If you’re a writer just starting out and you’re not on social media, I have only one question for you: Are you nuts?
Okay, maybe that’s a little forward. But still, social media is an extremely important promotional and even creative pathway for any writer, new or established. You may have any number of reasons (excuses, really) why you are not on social media. Whatever they may be, I assure you that you that there are better ones for being on social media than not.
A presence on social media allows you to get your name out into the world at virtually no cost, it helps you engage with readers, which can lead to book sales and paying work, and it can be a resource for information and inspiration for your current and future writing projects.
If you have yet to take the plunge, or if you are just starting out but not sure you’re doing it right, here is a short list of social media tips to help you on your way.
- Pick just a couple of sites that work for you. There are literally thousands of social media sites. You’ll never need them all. You’ll never even need a fraction. Just pick two or three that work for you and stick with them. Factors to consider include demographics like age and gender and if the site caters to a specific interest or crowd. I use Twitter primarily, and I have started dabbling in Instagram as well. (Look me up @RickBrownell) Facebook is another good one, but recent changes to that platform are making it tougher for independents to find an audience.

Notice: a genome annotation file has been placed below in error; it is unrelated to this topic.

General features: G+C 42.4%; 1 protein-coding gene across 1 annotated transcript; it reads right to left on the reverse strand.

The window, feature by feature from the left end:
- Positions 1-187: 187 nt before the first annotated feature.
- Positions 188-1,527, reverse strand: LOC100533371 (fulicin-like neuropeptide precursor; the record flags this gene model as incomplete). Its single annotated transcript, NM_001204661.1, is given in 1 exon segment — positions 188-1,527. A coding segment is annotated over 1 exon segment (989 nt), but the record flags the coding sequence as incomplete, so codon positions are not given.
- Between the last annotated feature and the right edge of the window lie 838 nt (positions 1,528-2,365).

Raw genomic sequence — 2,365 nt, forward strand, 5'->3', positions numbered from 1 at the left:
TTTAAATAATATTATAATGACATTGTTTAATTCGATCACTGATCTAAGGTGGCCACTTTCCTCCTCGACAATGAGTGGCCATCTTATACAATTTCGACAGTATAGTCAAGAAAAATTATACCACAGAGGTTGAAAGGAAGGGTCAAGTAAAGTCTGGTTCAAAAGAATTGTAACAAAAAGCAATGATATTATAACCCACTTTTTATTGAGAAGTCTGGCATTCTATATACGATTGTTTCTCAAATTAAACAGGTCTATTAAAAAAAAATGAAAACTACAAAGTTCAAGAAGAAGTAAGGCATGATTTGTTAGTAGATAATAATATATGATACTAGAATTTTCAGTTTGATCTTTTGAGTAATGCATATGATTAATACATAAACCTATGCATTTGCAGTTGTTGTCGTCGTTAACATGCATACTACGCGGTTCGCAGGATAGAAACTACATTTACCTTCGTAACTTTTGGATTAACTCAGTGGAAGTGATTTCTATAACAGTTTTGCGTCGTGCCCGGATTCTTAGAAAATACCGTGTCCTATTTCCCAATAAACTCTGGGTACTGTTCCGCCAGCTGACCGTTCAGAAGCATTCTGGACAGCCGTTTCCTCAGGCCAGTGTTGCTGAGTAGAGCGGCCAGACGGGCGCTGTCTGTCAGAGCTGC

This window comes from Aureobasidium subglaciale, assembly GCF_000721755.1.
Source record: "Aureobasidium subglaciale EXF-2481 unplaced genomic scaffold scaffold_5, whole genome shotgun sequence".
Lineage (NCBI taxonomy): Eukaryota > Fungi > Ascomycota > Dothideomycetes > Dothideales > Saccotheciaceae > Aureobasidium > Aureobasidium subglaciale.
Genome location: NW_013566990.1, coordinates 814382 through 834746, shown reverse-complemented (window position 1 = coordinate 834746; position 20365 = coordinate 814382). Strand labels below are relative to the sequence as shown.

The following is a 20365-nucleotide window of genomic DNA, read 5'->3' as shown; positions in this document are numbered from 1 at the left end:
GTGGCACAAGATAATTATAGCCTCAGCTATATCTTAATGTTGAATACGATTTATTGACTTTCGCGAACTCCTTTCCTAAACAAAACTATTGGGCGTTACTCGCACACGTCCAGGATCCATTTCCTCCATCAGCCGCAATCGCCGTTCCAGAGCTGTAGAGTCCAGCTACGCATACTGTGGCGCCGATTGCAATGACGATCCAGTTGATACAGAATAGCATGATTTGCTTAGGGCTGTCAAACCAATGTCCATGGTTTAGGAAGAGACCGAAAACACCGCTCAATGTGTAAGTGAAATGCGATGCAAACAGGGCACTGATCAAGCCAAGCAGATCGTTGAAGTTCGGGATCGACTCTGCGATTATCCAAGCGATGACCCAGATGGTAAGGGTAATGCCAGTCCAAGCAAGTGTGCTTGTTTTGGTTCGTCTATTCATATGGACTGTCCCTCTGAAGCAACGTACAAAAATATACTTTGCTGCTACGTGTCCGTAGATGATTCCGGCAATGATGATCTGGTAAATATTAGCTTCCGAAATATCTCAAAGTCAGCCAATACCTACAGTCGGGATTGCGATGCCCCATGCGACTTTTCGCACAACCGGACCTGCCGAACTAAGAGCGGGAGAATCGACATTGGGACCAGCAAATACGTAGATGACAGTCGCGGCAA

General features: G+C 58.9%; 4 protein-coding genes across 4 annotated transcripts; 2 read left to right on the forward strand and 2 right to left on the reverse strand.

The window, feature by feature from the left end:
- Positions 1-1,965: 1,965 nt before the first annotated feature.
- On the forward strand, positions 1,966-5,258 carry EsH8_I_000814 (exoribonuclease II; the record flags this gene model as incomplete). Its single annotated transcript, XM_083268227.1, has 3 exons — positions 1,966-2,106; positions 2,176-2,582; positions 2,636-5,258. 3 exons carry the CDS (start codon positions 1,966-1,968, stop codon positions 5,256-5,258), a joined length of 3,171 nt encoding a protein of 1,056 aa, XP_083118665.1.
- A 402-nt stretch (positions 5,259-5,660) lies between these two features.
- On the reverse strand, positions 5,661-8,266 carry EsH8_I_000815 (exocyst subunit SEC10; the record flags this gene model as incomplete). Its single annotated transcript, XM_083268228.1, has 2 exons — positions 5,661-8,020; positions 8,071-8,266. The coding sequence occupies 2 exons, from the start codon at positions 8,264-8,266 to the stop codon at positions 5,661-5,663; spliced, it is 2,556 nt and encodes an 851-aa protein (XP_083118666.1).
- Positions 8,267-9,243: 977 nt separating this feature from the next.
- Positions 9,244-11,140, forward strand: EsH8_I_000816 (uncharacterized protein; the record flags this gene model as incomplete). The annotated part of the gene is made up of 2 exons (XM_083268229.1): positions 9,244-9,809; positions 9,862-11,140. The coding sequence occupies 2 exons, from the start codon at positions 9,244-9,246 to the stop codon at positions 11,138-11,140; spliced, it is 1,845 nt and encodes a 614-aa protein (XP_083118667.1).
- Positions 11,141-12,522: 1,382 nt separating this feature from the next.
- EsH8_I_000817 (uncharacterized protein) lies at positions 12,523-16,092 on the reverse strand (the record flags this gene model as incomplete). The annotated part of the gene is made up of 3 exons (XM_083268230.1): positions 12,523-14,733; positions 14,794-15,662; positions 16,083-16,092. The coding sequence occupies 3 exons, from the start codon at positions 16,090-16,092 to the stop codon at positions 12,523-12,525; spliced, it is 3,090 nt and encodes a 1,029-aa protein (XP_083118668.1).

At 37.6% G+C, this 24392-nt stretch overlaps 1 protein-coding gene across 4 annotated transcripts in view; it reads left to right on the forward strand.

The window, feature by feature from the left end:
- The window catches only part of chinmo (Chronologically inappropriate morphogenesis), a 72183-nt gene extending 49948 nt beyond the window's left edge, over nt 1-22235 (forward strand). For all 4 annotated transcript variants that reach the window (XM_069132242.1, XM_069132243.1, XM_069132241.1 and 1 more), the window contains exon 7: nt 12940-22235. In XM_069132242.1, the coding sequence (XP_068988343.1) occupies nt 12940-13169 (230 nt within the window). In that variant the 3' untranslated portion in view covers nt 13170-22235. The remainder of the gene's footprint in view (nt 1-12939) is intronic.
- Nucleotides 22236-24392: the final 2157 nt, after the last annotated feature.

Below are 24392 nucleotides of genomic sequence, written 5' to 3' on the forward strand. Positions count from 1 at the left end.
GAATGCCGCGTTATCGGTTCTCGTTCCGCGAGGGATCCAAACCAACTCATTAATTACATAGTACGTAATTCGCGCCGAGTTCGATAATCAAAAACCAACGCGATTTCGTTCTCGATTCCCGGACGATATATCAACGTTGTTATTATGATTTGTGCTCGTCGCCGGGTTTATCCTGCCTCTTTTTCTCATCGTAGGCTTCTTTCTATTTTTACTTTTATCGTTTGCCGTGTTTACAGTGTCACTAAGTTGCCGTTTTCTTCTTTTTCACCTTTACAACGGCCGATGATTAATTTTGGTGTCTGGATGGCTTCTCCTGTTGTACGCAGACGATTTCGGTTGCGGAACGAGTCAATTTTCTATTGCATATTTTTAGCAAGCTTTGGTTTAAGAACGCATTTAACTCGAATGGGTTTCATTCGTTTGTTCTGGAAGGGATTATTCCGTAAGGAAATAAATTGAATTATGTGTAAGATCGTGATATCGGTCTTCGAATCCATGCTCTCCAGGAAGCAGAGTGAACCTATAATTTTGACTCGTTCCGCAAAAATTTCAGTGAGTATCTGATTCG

- Use your time wisely. Remember, social media is supposed to be a tool that you use to promote yourself and your work. You don’t want to let it become a distraction from your work. Set aside a specific amount of time each day, and try to be consistent as to the time of day you are online. If you are consistent and predictable about times that you post or engage with others, you are more likely to build a following.
- Post regularly. You should try to post at least a little something every day. That may seem like a big commitment, but it doesn’t really have to take that long. If you are on Twitter, tools like TweetDeck allow you to schedule posts in advance, so you can plan ahead and line up a bunch of posts on an off day that are spread throughout the week. The important thing is, again, be consistent about when you post so that people will come to expect to hear from you.
- Post about things that matter. And by this, I mean things that matter to you and to your audience. You’re unlikely to gain followers if you are a science fiction writer who goes off on a screed about the latest presidential debate. Unless, of course, you think one of the candidates is an alien, in which case all is forgiven. But keep the content your share on your platform aligned with the interests of your followers.
- Don’t just talk. Listen. Social media is a conversation. That means everyone gets to talk. Like and follow people who follow you. Pose questions that elicit feedback from followers. Get a conversation going that introduces you to new people and gets them interested in you and your work.
There’s a lot more to being successful on social media, but keeping these points in mind is a good start. If you have questions on next steps, or want to know more about tips and strategies, drop me a line at Rick@RichardBrownell.com.